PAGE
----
Rotterdam is Europe’s biggest port. A long peninsula separates the two entrances and is a fantastic place for boat spotting. The northern entrance leads to the older inner port and is mainly used by river boats and container ships. The southern entrance leads into the ore and coal port and the oil terminal and sees the big tankers and bulk cargo ships carrying more than 200.000 tons of ore. Some people spend whole days there, but sometimes the air from the refineries and industry is so bad that it gives you a headache
Pollard willows are a typical characteristic of the traditional dutch landscape. They were planted along ditches. The young branches were cut to provide material for basket weaving. Today few people still weave baskets. Cutting the branches is too much work and nobody bothers. When the branches are not cut they grow thicker and the trees become unstable and topple over in storms. Slowly the traditional pollard willow alleys disappear
Spring has arrived and just in time the government has relived some Corona restrictions. One is that outside seating in cafes is possible again. The back of a mirror of a motorcycle reflects the guests of an ice-cream parlour
In the 17th century tulip bulbs became an object of speculation. In 1637, the price of a single flower bulb could reach a price of up to ten fold the yearly income of a skilled artisan in Amsterdam. Later the same year the bubble burst and fortunes were lost as quickly as they had been earned before. However, the flower bulb industry is still doing well in the Netherlands and numerous varieties of tulips as well as daffodils and gladioli are cultivated. “Tulip mania” became a metaphor for economic bubbles of prices high above the actual value.
For me it is always surprising how the sensitive flowers can survive the severe Dutch weather. Storms of wind force 8 and torrential rain are no rarity in the main flower season between March and May.
More photos and a longer story on my blog: https://h-s-coronastories.blogspot.com/2021/05/corona-walks-3-flower-fields.html
In the late 1950’s and early 1960’s the german company Grünenthal Chemie marketed the use of thalidomide under the name contergan as a medication useful against morning sickness, sleeplessness and anxiety. It was also used as a sedative for pregnant women, although it was never tested on this particular group. The use of contergan led to numerous miscarriages and birth defects, in particular severe deformations of the limbs. The reason was an enantiomeric impurity, which was difficult to detect with the means of the time. There were 10,000 victims in 46 countries. It took a long time and numerous law suits to get at least financial compensation for the victims.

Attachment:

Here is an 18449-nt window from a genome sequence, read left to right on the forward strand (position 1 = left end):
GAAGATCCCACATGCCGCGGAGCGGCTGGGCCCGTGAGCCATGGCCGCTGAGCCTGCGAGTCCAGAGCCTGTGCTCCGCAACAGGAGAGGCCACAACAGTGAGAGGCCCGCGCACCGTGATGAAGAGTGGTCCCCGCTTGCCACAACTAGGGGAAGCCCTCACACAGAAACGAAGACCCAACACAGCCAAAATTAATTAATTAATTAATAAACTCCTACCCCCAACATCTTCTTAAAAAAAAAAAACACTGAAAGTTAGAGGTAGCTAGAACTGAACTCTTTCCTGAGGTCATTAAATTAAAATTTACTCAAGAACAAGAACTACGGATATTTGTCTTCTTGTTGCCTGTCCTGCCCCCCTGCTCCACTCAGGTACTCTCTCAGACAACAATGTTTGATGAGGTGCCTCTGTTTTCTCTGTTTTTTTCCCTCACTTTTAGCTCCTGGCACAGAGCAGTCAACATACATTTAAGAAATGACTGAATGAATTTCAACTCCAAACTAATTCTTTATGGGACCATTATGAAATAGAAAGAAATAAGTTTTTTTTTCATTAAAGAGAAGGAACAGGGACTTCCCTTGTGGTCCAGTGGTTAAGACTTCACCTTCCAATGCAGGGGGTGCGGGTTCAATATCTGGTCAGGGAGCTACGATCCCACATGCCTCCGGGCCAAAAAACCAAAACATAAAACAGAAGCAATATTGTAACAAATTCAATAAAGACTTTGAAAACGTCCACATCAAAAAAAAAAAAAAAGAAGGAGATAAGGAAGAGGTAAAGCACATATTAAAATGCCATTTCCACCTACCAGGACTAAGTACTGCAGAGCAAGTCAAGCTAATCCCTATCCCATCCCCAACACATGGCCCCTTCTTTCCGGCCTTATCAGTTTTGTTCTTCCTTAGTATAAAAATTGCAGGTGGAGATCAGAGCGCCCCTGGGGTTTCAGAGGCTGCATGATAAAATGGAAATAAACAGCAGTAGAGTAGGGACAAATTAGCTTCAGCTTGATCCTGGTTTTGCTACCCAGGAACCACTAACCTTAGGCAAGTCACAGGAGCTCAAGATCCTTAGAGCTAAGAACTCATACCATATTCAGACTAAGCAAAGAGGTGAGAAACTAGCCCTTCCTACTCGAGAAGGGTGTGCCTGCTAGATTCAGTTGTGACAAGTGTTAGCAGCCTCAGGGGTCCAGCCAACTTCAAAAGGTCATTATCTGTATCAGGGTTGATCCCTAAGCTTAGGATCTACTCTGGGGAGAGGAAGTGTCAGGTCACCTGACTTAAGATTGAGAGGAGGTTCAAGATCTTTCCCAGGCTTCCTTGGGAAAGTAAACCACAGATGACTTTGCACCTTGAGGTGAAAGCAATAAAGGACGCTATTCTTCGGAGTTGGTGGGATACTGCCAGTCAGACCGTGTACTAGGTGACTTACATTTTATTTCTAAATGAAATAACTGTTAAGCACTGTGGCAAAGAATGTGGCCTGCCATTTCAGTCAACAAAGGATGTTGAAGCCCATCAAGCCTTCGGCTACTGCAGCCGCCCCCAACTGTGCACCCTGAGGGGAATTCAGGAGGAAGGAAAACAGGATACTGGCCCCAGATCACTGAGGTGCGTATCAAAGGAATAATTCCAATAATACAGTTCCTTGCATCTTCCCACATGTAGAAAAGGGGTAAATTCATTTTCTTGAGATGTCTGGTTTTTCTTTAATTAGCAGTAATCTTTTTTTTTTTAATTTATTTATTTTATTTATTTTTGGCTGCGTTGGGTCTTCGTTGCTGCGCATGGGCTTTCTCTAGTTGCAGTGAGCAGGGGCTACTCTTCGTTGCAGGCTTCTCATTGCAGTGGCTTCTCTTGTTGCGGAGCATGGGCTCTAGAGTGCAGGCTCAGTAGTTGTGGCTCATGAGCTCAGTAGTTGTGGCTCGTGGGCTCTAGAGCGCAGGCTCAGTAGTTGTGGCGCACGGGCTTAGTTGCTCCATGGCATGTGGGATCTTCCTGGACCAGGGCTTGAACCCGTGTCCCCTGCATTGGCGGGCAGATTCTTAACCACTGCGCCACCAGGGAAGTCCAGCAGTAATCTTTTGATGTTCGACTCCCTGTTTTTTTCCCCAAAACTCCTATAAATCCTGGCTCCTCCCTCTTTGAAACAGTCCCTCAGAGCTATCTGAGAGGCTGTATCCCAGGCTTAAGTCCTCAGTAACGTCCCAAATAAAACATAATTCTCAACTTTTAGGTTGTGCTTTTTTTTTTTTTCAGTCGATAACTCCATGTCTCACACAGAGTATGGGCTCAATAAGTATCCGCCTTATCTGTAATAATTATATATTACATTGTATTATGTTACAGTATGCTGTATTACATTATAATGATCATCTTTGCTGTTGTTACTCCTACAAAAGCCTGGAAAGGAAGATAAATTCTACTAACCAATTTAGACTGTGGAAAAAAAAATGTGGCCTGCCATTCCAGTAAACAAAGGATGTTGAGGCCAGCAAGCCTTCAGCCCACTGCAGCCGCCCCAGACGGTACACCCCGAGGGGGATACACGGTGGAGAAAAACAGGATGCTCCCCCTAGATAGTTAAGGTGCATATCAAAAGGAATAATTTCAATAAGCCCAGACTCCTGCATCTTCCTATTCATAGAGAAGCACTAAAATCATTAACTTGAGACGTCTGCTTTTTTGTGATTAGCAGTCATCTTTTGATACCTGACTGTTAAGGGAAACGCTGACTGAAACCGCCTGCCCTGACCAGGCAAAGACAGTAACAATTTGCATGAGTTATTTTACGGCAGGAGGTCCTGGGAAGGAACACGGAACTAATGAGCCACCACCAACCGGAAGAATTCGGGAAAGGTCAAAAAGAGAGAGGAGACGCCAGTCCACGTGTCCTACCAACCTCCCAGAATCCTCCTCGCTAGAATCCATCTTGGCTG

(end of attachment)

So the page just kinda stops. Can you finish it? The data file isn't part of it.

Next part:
The coast along the north sea between the French-Belgian border and and the northern tip of the Netherlands is one long stretch of sandy beach. Behind is an area of dunes. The sandy ground behind the dunes proved to be perfect for the cultivation of flower bulbs. In spring the colorful fields are a popular attraction for tourists. The flowers are not marketed but discarded. Only the bulbs are harvested, dried and sold.
My neighborhood was built in the first two decades of the 20th century. The building plan left lots of space for green. In the spring the display of flowers in the gardens add to the ornaments of the art deco houses. The use of bricks in different colors was typical for the time. Only the oldest houses got names
The time of the leafless trees will soon be over. For me, winter is a good opportunity to find hidden gems. And sometimes the distorted reflection of a leafless tree in a ditch leaves a spooky impression.
This year saw the earliest cherry blossom season in Japan in more than 800 years. Meanwhile the Sakura trees are popular ornamental trees all over the world. They also line this shopping street in Delft. In the background the old church of Delft. It has a steeple which is not much less inclined than the one in Pisa, Italy, but is much bigger.
Cherry blossom in times of Corona…
During the time of the GDR, the german democratic republic before reunification in 1989, the Trabant was a coveted possession. People were on a waiting list for many years to get one. In January 1991, a year with an exceptional cold and icy winter along the coast of the Baltic Sea, buyers already preferred to buy a more fancy car. A few years later they had disappeared from german roads. At the station in Göhren on the island of Rügen this one, the station wagon version, still had the old GDR license plate. The Rügen narrow gauge railroad, however, in the background, which in 1991 still was a means of public transport which had barely changed since the foundation of the GDR, is still running today with the same steam engines and cars. It even was extended. However, today, its services are many used by tourists.
Trabant, Göhren, Rügen (scan of an Agfa CT 18 slide)